# Weaker definition of recursively enumerable sets

If I understand a set to be recursively enumerable, if it is a projection of a recursive set, meaning it is a set of the form $\left\{ (x_1, \dots,x_{l-1}) |\exists x_l: (x_1, \dots,x_{l-1},x_l) \in A \right\}$, where $A$ is a recursive set. How can I then prove, that I could weaken this definition to: $A \subseteq \mathbb{N}^l$ is recursively enumerable if and only if it is the projection of primitive recursive set ?

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The details depend on how you approach the subject. But for example if we do it through Turing machines, we can use the fact that the following predicate, traditionally called the $T$-predicate, is primitive recursive. Here $$T(e,z,x_1,x_2,\dots, x_n)$$ holds if $e$ is the index of a Turing machine, and $z$ is the index of a computation, with final result $0$, (for *true," people in logic sometimes make strange choices), when machine $e$ is given input $(x_1,x_2,\dots,x_n)$.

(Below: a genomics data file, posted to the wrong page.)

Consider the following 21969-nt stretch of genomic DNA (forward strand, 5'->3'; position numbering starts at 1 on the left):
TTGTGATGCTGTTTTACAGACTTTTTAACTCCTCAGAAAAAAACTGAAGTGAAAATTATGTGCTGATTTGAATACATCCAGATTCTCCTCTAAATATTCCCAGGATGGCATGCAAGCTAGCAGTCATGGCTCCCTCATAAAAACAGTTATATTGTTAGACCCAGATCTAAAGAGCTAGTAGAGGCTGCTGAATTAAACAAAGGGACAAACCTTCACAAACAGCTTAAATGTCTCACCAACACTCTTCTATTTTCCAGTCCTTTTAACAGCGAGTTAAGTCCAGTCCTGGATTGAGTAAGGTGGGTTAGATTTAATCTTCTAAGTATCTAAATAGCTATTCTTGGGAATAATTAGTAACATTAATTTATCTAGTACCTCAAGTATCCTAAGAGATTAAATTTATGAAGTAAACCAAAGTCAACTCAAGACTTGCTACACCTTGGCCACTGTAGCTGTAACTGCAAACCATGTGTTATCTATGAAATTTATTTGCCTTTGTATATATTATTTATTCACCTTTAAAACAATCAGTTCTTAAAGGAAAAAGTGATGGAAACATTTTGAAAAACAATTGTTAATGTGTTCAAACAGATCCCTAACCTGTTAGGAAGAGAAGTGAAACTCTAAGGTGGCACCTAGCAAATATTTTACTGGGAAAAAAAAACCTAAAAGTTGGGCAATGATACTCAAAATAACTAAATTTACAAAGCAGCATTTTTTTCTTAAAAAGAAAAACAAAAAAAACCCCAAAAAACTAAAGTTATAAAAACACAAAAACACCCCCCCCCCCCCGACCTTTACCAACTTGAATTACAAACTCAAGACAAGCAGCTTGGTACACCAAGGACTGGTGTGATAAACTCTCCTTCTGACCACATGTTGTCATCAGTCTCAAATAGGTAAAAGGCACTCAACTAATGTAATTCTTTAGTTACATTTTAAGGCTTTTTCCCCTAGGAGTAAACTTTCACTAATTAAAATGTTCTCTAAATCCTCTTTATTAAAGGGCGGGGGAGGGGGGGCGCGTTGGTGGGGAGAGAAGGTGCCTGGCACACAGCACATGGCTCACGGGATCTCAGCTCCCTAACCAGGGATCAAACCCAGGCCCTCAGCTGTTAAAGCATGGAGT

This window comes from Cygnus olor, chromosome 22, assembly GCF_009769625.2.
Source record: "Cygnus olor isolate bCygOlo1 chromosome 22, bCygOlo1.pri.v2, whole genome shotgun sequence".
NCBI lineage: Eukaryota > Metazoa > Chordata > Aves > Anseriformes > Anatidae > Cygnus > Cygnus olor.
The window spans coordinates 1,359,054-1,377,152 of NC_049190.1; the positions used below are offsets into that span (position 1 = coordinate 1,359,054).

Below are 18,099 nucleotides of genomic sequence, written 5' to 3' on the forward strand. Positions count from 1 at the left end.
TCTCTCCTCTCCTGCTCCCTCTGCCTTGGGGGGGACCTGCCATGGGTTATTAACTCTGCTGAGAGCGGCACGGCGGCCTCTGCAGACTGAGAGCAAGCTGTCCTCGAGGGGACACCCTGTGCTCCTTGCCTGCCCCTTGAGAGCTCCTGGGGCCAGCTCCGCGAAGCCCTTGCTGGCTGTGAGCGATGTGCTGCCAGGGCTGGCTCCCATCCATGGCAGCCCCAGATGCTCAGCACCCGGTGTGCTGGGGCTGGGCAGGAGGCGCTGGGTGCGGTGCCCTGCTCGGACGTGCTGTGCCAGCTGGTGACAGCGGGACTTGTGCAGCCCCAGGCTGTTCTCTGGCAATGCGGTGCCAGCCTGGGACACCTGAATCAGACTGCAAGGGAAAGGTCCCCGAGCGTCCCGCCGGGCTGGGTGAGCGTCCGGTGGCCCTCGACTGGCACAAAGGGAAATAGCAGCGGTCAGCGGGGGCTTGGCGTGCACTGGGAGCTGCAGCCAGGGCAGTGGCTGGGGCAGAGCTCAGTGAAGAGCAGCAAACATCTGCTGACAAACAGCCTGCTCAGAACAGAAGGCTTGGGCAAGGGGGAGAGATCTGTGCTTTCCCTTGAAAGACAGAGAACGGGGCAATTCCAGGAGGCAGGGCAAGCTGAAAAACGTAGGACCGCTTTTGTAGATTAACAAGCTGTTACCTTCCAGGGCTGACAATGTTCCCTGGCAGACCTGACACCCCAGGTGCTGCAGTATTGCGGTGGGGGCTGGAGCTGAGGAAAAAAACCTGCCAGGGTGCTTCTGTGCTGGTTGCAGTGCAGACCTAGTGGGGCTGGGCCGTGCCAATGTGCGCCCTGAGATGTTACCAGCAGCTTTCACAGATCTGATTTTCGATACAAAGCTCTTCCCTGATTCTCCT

The point is that you can tell primitive recursively whether a number encodes a sequence of states/tape contents/head positions that is a terminating computation using machine $e$ and given input.
Things do not change very much if you approach the question through $\mu$-recursion.